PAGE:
I’ve the privilege of working with teenagers every day. Being a teenager is bloody hard. I’m pretty happy that I survived (just about) my own teenage years.
One of the things that hasn’t changed, and probably won’t ever change, since I was a teenager is an overwhelming need and desire to be liked, accepted and to fit in. What I’m finding is that for some young people their expectations of how much they should be or need to be liked is way out of sync with what is realistic.
Statistics was never my strong point in college but what I did manage to retain was the normal curve distribution, sometimes called the bell curve. This is a distribution that occurs naturally in many situations, for example in tests results. The bulk of students will score the average while smaller numbers of students will score a B or D. An even smaller percentage of students score an F or an A. This creates a distribution that resembles a bell.
Many of the young people that I work with, to put it mildly, don’t have a very positive view of themselves. When they judge themselves this negatively they assume that the vast majority of other people see them like this too.
In this scenario they project their own internal self-doubt onto all of their peers around them and assume that 98% of those around them dislike them as much as they dislike themselves. If there is 2% that might actually like them they often justify this by thinking that “they feel sorry for me, they put up with me because they have to”
What teens hope and think they would love to happen in an alternative reality looks something like this:
They set the bar for being liked / popular so unbelievably high that they have set themselves up for a fall from the very beginning. To feel accepted and socially validated they expect that they need to be all things to all people and if they’re not then they’re not good enough. It’s textbook black & white thinking, either I’m liked and accepted by everyone or I’m a social failure.
The reality looks more like this:
This is something I try to get across to the young people I work with that for most of us, how people view us is probably more likely to look like this curve above and this is good enough. Most people think we’re grand, neither particularly good nor bad, just grand. As we move over to the right of the curve and people’s views of us become more and more positive the numbers of people who think that generally will be less. Do we really need 98 very best friends? For most people 2-3 close trusting friendships is good enough.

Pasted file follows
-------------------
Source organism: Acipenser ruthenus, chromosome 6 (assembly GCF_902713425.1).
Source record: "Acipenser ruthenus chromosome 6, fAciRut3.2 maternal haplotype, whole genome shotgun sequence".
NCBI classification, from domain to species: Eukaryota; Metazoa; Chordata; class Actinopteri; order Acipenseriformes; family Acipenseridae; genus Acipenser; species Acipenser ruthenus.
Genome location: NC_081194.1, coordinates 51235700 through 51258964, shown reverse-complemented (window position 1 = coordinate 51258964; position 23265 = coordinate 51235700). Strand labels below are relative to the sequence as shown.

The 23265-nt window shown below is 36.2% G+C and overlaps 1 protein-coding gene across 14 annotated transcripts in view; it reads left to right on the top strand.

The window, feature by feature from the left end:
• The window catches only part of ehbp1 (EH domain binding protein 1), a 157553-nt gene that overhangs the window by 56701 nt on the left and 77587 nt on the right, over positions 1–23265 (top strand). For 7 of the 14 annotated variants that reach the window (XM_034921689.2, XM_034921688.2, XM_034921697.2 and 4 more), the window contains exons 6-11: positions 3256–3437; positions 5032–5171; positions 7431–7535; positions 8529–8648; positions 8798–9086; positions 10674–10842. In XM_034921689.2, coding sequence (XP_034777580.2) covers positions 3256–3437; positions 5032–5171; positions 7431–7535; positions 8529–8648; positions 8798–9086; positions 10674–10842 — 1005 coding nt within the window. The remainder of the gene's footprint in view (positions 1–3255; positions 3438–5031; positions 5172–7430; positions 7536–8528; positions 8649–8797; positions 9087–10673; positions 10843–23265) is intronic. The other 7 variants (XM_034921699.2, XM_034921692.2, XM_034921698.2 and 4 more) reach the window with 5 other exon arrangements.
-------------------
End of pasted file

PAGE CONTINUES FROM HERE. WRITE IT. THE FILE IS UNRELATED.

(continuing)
I don’t try and waffle with a young person and tell them that everyone they meet will like them or no-one will have negative judgments about them. They know it’s true that people won’t like them but the problem is that their own negative views of themselves magnifies their beliefs about how many people have negative views of them. Statistically it’s highly unlikely that large amounts of people will think that we’re a @#$%& (insert your own expletive there) or a dose.
As professionals, adults, parents talking to young people about friendships, fitting in and popularity we need to be balanced and realistic in what we say. We don’t have to have 100’s of friends to be happy and if a couple of people really don’t like us it’s not the end of the world. If we can guide young people towards a sense of what is good enough then maybe we can start to relieve some of the pressure that young people put themselves under.
Good work. I like your final graph. Most helpful.
Fabulous. I’ve a teen with anxiety. Funnily enough she’s maths and science all the way. Your article isn’t waffle. It’s logic which she understands.
Thanks for this!
Thank you Heather glad it was of some help